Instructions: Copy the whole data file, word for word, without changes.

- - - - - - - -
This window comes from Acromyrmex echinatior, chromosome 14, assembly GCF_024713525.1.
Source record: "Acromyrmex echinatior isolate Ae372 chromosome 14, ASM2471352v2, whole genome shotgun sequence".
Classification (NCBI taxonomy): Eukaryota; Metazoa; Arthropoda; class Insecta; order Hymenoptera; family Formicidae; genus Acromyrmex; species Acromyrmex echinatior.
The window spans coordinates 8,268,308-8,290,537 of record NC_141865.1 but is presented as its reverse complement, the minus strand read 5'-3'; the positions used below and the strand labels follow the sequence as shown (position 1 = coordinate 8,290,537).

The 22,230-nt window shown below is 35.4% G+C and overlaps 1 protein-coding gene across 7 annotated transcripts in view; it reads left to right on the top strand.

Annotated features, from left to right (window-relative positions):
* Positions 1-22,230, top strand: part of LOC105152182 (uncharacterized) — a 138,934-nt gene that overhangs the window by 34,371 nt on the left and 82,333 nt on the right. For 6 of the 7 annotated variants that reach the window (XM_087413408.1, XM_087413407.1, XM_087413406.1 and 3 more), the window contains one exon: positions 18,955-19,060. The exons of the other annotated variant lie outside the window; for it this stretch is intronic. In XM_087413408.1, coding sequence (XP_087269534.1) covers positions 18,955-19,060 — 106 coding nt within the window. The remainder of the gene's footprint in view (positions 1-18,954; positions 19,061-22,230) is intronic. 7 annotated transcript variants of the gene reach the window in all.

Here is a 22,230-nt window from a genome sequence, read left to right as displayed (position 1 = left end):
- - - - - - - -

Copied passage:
This window comes from Acromyrmex echinatior, chromosome 14, assembly GCF_024713525.1.
Source record: "Acromyrmex echinatior isolate Ae372 chromosome 14, ASM2471352v2, whole genome shotgun sequence".
Classification (NCBI taxonomy): Eukaryota; Metazoa; Arthropoda; class Insecta; order Hymenoptera; family Formicidae; genus Acromyrmex; species Acromyrmex echinatior.
The window spans coordinates 8,268,308-8,290,537 of record NC_141865.1 but is presented as its reverse complement, the minus strand read 5'-3'; the positions used below and the strand labels follow the sequence as shown (position 1 = coordinate 8,290,537).

The 22,230-nt window shown below is 35.4% G+C and overlaps 1 protein-coding gene across 7 annotated transcripts in view; it reads left to right on the top strand.

Annotated features, from left to right (window-relative positions):
* Positions 1-22,230, top strand: part of LOC105152182 (uncharacterized) — a 138,934-nt gene that overhangs the window by 34,371 nt on the left and 82,333 nt on the right. For 6 of the 7 annotated variants that reach the window (XM_087413408.1, XM_087413407.1, XM_087413406.1 and 3 more), the window contains one exon: positions 18,955-19,060. The exons of the other annotated variant lie outside the window; for it this stretch is intronic. In XM_087413408.1, coding sequence (XP_087269534.1) covers positions 18,955-19,060 — 106 coding nt within the window. The remainder of the gene's footprint in view (positions 1-18,954; positions 19,061-22,230) is intronic. 7 annotated transcript variants of the gene reach the window in all.

Here is a 22,230-nt window from a genome sequence, read left to right as displayed (position 1 = left end):